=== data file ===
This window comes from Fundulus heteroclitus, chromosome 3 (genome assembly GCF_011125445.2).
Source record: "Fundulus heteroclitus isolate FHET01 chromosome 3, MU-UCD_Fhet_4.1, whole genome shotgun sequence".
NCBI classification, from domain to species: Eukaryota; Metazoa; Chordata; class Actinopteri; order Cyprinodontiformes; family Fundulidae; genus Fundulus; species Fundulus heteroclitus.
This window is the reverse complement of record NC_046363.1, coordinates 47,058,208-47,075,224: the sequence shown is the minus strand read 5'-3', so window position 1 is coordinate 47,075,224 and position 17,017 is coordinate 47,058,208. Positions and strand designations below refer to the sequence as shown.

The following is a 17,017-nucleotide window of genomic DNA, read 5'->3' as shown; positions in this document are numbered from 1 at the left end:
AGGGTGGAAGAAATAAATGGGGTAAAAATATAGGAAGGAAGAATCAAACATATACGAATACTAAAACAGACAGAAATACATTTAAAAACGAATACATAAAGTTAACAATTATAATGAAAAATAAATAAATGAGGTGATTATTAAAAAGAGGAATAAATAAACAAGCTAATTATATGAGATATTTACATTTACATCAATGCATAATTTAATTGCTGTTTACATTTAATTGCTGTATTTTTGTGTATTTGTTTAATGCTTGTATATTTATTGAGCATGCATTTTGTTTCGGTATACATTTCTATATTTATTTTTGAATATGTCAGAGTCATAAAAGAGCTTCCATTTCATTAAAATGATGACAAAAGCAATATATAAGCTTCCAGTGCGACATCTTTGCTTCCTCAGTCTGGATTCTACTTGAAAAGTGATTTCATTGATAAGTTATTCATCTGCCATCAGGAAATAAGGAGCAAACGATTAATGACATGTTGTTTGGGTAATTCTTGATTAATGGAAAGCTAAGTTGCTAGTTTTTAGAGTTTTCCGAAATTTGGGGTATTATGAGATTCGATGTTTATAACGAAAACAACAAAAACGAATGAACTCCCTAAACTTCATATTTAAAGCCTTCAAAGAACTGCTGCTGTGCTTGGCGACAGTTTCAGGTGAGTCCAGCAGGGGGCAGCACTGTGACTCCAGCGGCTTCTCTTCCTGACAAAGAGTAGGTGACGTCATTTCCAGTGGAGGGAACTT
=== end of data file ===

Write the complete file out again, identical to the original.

This window comes from Fundulus heteroclitus, chromosome 3 (genome assembly GCF_011125445.2).
Source record: "Fundulus heteroclitus isolate FHET01 chromosome 3, MU-UCD_Fhet_4.1, whole genome shotgun sequence".
NCBI classification, from domain to species: Eukaryota; Metazoa; Chordata; class Actinopteri; order Cyprinodontiformes; family Fundulidae; genus Fundulus; species Fundulus heteroclitus.
This window is the reverse complement of record NC_046363.1, coordinates 47,058,208-47,075,224: the sequence shown is the minus strand read 5'-3', so window position 1 is coordinate 47,075,224 and position 17,017 is coordinate 47,058,208. Positions and strand designations below refer to the sequence as shown.

The following is a 17,017-nucleotide window of genomic DNA, read 5'->3' as shown; positions in this document are numbered from 1 at the left end:
AGGGTGGAAGAAATAAATGGGGTAAAAATATAGGAAGGAAGAATCAAACATATACGAATACTAAAACAGACAGAAATACATTTAAAAACGAATACATAAAGTTAACAATTATAATGAAAAATAAATAAATGAGGTGATTATTAAAAAGAGGAATAAATAAACAAGCTAATTATATGAGATATTTACATTTACATCAATGCATAATTTAATTGCTGTTTACATTTAATTGCTGTATTTTTGTGTATTTGTTTAATGCTTGTATATTTATTGAGCATGCATTTTGTTTCGGTATACATTTCTATATTTATTTTTGAATATGTCAGAGTCATAAAAGAGCTTCCATTTCATTAAAATGATGACAAAAGCAATATATAAGCTTCCAGTGCGACATCTTTGCTTCCTCAGTCTGGATTCTACTTGAAAAGTGATTTCATTGATAAGTTATTCATCTGCCATCAGGAAATAAGGAGCAAACGATTAATGACATGTTGTTTGGGTAATTCTTGATTAATGGAAAGCTAAGTTGCTAGTTTTTAGAGTTTTCCGAAATTTGGGGTATTATGAGATTCGATGTTTATAACGAAAACAACAAAAACGAATGAACTCCCTAAACTTCATATTTAAAGCCTTCAAAGAACTGCTGCTGTGCTTGGCGACAGTTTCAGGTGAGTCCAGCAGGGGGCAGCACTGTGACTCCAGCGGCTTCTCTTCCTGACAAAGAGTAGGTGACGTCATTTCCAGTGGAGGGAACTT